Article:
Note that the above solution could fail repeatedly for the same message if something in the content of the message was causing the exception when adding the order to the database. If this was to happen the message would automatically be deadlettered when the DeliveryCount of the message reached the MaxDeliveryCount of the queue. The default MaxDeliveryCount for a queue is 10.

 

Received Message Lock Timeout

The lock timeout is set on the queue as the LockDuration property, and has a default value of 60 seconds and a maximum value of 5 minutes. Unlike Azure Storage queues it is not possible for a receiving application to specify a value for the lock timeout when receiving a massage, nor is it possible to change the LockDuration property on a queue once it has been created. Care should be taken when deciding on a value for the LockDuration property of a queue created for use in production systems as it can have significant impact on the processing of messages in receiving applications.

If the processing time of a message in a receiving application exceeds the lock timeout, the message will become visible to other applications, and data duplication can occur if messages are processed more than once. An exception will be thrown in the receiving application if it attempts to call complete on a message when the lock timeout has expired. The receiving application can check when the lock timeout expires by checking the LockedUntilUtc property of the received message. Bear in mind that this property will be based on the setting of UTC time at the Azure data center, and there may be a slight time difference between that time and the time on the computer hosting the receiving application.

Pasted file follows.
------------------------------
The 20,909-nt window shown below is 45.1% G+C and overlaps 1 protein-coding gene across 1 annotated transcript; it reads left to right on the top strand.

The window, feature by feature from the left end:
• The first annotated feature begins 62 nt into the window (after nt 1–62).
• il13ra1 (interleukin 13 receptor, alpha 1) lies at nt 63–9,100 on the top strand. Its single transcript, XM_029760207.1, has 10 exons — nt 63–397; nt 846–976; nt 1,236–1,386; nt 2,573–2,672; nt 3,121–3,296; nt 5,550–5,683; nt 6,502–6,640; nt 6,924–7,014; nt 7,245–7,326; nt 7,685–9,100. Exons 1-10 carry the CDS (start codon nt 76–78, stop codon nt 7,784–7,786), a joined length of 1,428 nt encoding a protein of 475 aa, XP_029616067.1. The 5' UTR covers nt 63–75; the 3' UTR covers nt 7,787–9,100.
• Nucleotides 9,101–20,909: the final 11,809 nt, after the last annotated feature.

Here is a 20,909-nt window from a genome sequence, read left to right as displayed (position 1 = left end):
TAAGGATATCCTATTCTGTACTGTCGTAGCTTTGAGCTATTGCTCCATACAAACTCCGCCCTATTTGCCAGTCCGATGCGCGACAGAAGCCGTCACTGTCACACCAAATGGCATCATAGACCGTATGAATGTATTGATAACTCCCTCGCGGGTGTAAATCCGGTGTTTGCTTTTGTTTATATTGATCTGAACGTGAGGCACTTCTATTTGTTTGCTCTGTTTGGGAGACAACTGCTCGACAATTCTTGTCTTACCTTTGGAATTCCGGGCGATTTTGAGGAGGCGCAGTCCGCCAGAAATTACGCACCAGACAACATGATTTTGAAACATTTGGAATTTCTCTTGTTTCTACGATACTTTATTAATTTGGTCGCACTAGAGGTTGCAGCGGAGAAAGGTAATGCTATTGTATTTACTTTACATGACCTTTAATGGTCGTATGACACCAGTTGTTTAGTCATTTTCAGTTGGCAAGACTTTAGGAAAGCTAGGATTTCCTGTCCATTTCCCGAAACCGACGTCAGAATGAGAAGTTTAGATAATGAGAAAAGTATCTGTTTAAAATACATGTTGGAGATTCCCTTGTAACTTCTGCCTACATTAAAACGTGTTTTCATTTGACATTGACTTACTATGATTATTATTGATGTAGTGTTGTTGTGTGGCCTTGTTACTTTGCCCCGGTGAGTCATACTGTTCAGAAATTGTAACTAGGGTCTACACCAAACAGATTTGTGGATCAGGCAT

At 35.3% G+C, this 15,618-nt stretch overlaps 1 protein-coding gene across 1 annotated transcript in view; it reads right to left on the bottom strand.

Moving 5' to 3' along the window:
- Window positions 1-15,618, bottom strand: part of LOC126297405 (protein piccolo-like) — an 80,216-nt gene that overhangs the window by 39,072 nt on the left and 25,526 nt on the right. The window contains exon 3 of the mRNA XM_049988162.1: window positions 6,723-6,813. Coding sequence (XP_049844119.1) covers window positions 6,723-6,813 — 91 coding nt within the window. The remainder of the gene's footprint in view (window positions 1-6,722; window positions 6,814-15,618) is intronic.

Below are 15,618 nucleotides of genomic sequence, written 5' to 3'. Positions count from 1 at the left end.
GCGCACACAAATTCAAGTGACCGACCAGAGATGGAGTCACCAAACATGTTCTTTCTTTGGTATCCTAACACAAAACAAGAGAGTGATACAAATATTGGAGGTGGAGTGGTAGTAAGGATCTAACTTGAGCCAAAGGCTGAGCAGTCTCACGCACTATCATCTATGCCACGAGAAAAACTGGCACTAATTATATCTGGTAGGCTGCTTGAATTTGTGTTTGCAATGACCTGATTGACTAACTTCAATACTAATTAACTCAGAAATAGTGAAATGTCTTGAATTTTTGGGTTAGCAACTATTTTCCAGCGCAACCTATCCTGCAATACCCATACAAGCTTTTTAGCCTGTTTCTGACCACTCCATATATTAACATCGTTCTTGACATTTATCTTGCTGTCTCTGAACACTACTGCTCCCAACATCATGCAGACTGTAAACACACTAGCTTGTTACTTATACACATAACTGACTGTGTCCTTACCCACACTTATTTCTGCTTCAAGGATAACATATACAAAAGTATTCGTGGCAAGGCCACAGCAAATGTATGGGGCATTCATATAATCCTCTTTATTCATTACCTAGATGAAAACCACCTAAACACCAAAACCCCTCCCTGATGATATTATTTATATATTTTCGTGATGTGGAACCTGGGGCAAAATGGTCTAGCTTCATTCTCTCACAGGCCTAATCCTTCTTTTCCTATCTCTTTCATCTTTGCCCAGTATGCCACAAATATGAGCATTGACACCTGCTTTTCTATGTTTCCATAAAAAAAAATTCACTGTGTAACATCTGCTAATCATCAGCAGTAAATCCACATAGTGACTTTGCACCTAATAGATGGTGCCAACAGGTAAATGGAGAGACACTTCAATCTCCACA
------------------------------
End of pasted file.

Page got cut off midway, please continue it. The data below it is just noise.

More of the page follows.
Poison Messages

If a message is received using peek-lock mode and the processing of the message fails the receiving application can call the Abandon message to release the lock and make it available for receiving again. If there is something about that particular message that is causing processing to fail the message will be stuck in an endless loop, and will be received and abandoned multiple times. Messages that cause this kind of failure are known as poison messages, and receiving applications should include the capability to identify and handle them accordingly.

The BrokeredMessage class provides a DeliveryCount property that identifies the number of times a message has been received from a queue or subscription. A receiving application could have a delivery count threshold where any message received with a DeliveryCount greater than that value is assumed to be a poison message, and can be placed on a dead-letter queue. The queue also contains a MaxDeliveryCount property that can automatically deadletter messages that have been received a specified number of times.